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Health Literacy of the community and the role of Physicians, Politicians and Policy makers to achieve health related MDGs and beyond Zafrullah Chowdhury.

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Presentation on theme: "Health Literacy of the community and the role of Physicians, Politicians and Policy makers to achieve health related MDGs and beyond Zafrullah Chowdhury."— Presentation transcript:

1 Health Literacy of the community and the role of Physicians, Politicians and Policy makers to achieve health related MDGs and beyond Zafrullah Chowdhury Gonoshasthaya Kendra (GK) House 14 E, Road 6, Dhanmondi Dhaka-1205, Bangladesh

2 Problem of millions of deaths and Inequity Every year, half a million maternal deaths and roughly 9.5 million maternal morbidities occur mostly in developing countries. Another 1.4 million survive through near miss events constituting life threatening complications of pregnancy. Globally, over 10 million children die every year of which 4 million are neonates, also poor.

3 Simple low cost interventions to overcome the big problem : Even a small mouse can release the entrapped lion. If the following simple (may be too simple) tasks are performed regularly by health workers most deaths among pregnant women and under-5 children will be prevented. 1.Visit pregnant women and young children at home along with TBAs. 2.Organise regular ANC & PNC camps. 3.Give at least 2 doses of Tetanus Toxoid, consult in case of danger signs; prompt referral to public hospitals if required. 4.Check blood pressure and nutritional status. 5.Record Blood Group and Random Blood Sugar (RBS) 6.Regularly vaccinate young children DPT, HIV and measles. 7.Stop smoking in front of pregnant women and children. 8.Treat anaemia and malaria and look for tuberculosis. 9.Convince mothers-in-law to allow pregnant daughters-in-law to take mid day rest and allow her eat first and make more food available,. Also encourage her to eat more local citrus fruits and vegetables. Such generous motherly behaviour will guarantee a healthy grand child. 10.Mosquito net for pregnant woman. Later on, for new born as well. 11.Value of early (first) milk (colostrum) and exclusive breastfeeding; complementary feeding later on. 12.Plant a fruit tree and prepare a clean delivery room.

4 13.Water and sanitation for poor families. 14.Improve personal hygiene of family members and health care providers including TBAs; cut fingernails regularly. Wash hands with soap and plenty of water before and after the child birth. 15.Cut the umbilical cord 1-2 minutes after the birth and put the baby to mothers breast immediately. 16.Visit newborn and mother frequently during first 4 weeks (neonatal period) 17.Vitamin-A and Zinc supplements for the newborn. 18.Provide Antibiotic Amoxicillin for pneumonia and sepsis. 19.Keep ORS ready at home and in case of diarrhoea also continue breastfeeding. 20.Teach temperature management of newborn especially premature and LBW babies with kangaroo method i.e. baby to mothers chest. 21.Resuscitate newborn with mouth to mouth breathing and neonatal AMBO bag. 22.Examine both eyes at birth and during neonatal period for congenital glaucoma, congenital cataract, acute dacrocystitis, squint and opthalmia neonatorum (to be treated with antibiotic eye drop) 23.Revive school health program for eye sight testing (poor children will be more benefited) 24.Regular Community Health Audit improves accountability and health performances.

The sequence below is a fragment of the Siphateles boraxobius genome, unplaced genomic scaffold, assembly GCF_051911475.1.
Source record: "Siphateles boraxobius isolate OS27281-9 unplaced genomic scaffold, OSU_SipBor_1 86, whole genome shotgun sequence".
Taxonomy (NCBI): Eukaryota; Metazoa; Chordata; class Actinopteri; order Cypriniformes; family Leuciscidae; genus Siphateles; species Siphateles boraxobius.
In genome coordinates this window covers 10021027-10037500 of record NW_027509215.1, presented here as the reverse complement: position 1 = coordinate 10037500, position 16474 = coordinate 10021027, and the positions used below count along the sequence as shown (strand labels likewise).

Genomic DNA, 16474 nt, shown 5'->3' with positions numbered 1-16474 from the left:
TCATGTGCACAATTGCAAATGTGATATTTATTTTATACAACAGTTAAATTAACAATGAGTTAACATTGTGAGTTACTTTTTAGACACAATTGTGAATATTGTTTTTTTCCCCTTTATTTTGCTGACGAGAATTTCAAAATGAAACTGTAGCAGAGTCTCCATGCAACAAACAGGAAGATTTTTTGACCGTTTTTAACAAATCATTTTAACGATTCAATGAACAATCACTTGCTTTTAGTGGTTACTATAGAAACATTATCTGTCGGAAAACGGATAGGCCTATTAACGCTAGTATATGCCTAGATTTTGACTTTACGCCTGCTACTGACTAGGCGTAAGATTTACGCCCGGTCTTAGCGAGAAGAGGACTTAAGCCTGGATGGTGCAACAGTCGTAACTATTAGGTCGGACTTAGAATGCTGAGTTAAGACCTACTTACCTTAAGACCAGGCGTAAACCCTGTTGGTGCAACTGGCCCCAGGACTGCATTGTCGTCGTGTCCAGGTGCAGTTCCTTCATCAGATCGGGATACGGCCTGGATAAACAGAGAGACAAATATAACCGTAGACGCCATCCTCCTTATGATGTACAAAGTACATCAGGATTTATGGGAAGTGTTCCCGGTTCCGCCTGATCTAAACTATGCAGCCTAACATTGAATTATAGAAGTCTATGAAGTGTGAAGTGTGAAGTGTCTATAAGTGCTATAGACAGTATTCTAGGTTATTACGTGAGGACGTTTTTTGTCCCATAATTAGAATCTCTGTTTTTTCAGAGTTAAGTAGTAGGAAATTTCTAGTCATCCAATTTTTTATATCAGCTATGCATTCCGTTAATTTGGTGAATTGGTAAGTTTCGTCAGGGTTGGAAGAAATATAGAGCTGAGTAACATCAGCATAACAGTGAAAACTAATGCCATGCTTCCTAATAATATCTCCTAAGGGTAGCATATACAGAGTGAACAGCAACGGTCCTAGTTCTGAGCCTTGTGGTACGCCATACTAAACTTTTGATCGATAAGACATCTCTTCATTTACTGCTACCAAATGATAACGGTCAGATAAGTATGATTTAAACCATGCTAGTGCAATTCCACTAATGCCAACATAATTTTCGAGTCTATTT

5 Low cost simple interventions help achieving MDG- 4 & 5

6 Simple low cost interventions to overcome the big problem : Did little mouse succeeded to release the entrapped Lion?

7 Translating Knowledge into action and practice

8 Individual Health Literacy is not enough: Strong national actions are required

9 Gonoshasthaya Kendra (GK) Promotes community health literacy Since 1972, Gonoshasthaya Kendra (GK) a public charitable foundation developed integrated Primary health Care (PHC) in rural Bangladesh. Presently GK provides full preventive, nutritional and basic curative care among 1.2 million people in 17 disadvantaged rural areas mainly with trained Community Health Workers (over 75% are females), paramedics, TBAs and a small number of qualified physicians. Every programme has a Local Management Committee which is chaired by an elected female member of Union Parishad (Local Council). Poor families get all services almost free of charges while middle class and rich families pay user fees and full price of essential medicines. Home delivery and frequent visit during first 4 weeks are promoted, supervised and followed.

10 Community Health Audit of the causes and circumstances of every maternal and infant death are regularly organised. Whether such deaths could be prevented is also discussed in a community health audit. These audits make both the health service providers and the family members accountable for their actions/inactions and helps reduction of IMR and MMR. Such audits are chaired by elected female UP members. Community Health Audit is a yard stick of Health Literacy.

11 Epilogue or Epitaph? Success of knowledge translation and knowledge transfer is dependent mainly on the political commitment and interest of politicians and policymakers. Their social class background often put blocks on the way to change. Practice of commonsense low cost interventions is not usually easy. Even then, the change shall follow as Health literacy of the community creates demands and builds waves to overcome blocks to changes. GK Workers Reach them Regularly


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